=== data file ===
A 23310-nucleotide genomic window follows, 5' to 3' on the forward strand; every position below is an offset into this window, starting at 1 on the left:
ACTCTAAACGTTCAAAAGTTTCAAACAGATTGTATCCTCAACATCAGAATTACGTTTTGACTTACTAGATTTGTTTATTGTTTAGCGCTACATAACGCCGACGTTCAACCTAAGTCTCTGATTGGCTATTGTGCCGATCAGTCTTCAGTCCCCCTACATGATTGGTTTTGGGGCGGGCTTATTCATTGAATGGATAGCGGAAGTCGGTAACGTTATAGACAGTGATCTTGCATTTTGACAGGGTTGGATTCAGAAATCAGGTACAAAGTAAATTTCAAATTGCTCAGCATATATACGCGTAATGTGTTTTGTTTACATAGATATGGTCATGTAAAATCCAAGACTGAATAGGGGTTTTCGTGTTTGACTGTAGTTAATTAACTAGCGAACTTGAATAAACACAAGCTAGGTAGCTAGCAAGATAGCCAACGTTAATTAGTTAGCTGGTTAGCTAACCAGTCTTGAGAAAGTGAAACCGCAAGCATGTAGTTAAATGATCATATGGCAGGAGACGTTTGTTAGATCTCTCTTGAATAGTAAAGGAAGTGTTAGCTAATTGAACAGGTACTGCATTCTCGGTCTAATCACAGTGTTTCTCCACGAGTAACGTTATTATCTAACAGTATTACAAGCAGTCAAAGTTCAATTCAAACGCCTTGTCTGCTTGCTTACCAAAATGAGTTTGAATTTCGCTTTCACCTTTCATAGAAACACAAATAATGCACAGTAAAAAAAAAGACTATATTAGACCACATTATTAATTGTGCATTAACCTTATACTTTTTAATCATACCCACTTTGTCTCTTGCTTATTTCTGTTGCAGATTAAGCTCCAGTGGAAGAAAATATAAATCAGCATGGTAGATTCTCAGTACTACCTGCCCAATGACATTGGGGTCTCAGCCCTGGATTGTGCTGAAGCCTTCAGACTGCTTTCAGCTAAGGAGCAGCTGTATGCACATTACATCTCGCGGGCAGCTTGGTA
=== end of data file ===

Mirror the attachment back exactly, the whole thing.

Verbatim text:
A 23310-nucleotide genomic window follows, 5' to 3' on the forward strand; every position below is an offset into this window, starting at 1 on the left:
ACTCTAAACGTTCAAAAGTTTCAAACAGATTGTATCCTCAACATCAGAATTACGTTTTGACTTACTAGATTTGTTTATTGTTTAGCGCTACATAACGCCGACGTTCAACCTAAGTCTCTGATTGGCTATTGTGCCGATCAGTCTTCAGTCCCCCTACATGATTGGTTTTGGGGCGGGCTTATTCATTGAATGGATAGCGGAAGTCGGTAACGTTATAGACAGTGATCTTGCATTTTGACAGGGTTGGATTCAGAAATCAGGTACAAAGTAAATTTCAAATTGCTCAGCATATATACGCGTAATGTGTTTTGTTTACATAGATATGGTCATGTAAAATCCAAGACTGAATAGGGGTTTTCGTGTTTGACTGTAGTTAATTAACTAGCGAACTTGAATAAACACAAGCTAGGTAGCTAGCAAGATAGCCAACGTTAATTAGTTAGCTGGTTAGCTAACCAGTCTTGAGAAAGTGAAACCGCAAGCATGTAGTTAAATGATCATATGGCAGGAGACGTTTGTTAGATCTCTCTTGAATAGTAAAGGAAGTGTTAGCTAATTGAACAGGTACTGCATTCTCGGTCTAATCACAGTGTTTCTCCACGAGTAACGTTATTATCTAACAGTATTACAAGCAGTCAAAGTTCAATTCAAACGCCTTGTCTGCTTGCTTACCAAAATGAGTTTGAATTTCGCTTTCACCTTTCATAGAAACACAAATAATGCACAGTAAAAAAAAAGACTATATTAGACCACATTATTAATTGTGCATTAACCTTATACTTTTTAATCATACCCACTTTGTCTCTTGCTTATTTCTGTTGCAGATTAAGCTCCAGTGGAAGAAAATATAAATCAGCATGGTAGATTCTCAGTACTACCTGCCCAATGACATTGGGGTCTCAGCCCTGGATTGTGCTGAAGCCTTCAGACTGCTTTCAGCTAAGGAGCAGCTGTATGCACATTACATCTCGCGGGCAGCTTGGTA